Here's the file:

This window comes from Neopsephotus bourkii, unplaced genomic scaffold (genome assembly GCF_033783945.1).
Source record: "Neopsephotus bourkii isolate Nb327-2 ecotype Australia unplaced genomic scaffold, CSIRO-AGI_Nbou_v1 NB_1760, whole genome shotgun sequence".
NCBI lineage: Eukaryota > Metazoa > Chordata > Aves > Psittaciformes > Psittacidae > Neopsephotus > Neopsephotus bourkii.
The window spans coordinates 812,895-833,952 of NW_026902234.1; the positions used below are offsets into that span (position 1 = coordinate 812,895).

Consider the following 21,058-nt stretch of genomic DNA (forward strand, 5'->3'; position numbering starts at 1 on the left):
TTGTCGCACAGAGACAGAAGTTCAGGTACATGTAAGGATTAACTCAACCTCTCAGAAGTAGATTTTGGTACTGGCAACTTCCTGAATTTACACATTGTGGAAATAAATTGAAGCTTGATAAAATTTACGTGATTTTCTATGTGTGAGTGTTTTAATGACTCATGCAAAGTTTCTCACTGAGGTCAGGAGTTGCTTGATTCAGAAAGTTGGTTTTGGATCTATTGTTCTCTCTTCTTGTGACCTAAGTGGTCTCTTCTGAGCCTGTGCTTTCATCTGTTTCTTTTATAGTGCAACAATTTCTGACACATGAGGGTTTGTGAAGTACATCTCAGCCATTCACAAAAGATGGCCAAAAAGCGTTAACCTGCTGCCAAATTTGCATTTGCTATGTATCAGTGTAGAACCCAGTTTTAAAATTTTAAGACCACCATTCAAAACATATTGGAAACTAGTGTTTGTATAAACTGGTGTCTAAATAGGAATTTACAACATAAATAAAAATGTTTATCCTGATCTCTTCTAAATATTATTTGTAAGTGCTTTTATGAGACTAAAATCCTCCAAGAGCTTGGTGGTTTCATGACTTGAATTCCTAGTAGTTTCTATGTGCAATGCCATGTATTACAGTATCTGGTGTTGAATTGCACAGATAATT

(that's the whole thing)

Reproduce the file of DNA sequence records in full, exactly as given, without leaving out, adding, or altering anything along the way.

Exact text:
This window comes from Neopsephotus bourkii, unplaced genomic scaffold (genome assembly GCF_033783945.1).
Source record: "Neopsephotus bourkii isolate Nb327-2 ecotype Australia unplaced genomic scaffold, CSIRO-AGI_Nbou_v1 NB_1760, whole genome shotgun sequence".
NCBI lineage: Eukaryota > Metazoa > Chordata > Aves > Psittaciformes > Psittacidae > Neopsephotus > Neopsephotus bourkii.
The window spans coordinates 812,895-833,952 of NW_026902234.1; the positions used below are offsets into that span (position 1 = coordinate 812,895).

Consider the following 21,058-nt stretch of genomic DNA (forward strand, 5'->3'; position numbering starts at 1 on the left):
TTGTCGCACAGAGACAGAAGTTCAGGTACATGTAAGGATTAACTCAACCTCTCAGAAGTAGATTTTGGTACTGGCAACTTCCTGAATTTACACATTGTGGAAATAAATTGAAGCTTGATAAAATTTACGTGATTTTCTATGTGTGAGTGTTTTAATGACTCATGCAAAGTTTCTCACTGAGGTCAGGAGTTGCTTGATTCAGAAAGTTGGTTTTGGATCTATTGTTCTCTCTTCTTGTGACCTAAGTGGTCTCTTCTGAGCCTGTGCTTTCATCTGTTTCTTTTATAGTGCAACAATTTCTGACACATGAGGGTTTGTGAAGTACATCTCAGCCATTCACAAAAGATGGCCAAAAAGCGTTAACCTGCTGCCAAATTTGCATTTGCTATGTATCAGTGTAGAACCCAGTTTTAAAATTTTAAGACCACCATTCAAAACATATTGGAAACTAGTGTTTGTATAAACTGGTGTCTAAATAGGAATTTACAACATAAATAAAAATGTTTATCCTGATCTCTTCTAAATATTATTTGTAAGTGCTTTTATGAGACTAAAATCCTCCAAGAGCTTGGTGGTTTCATGACTTGAATTCCTAGTAGTTTCTATGTGCAATGCCATGTATTACAGTATCTGGTGTTGAATTGCACAGATAATT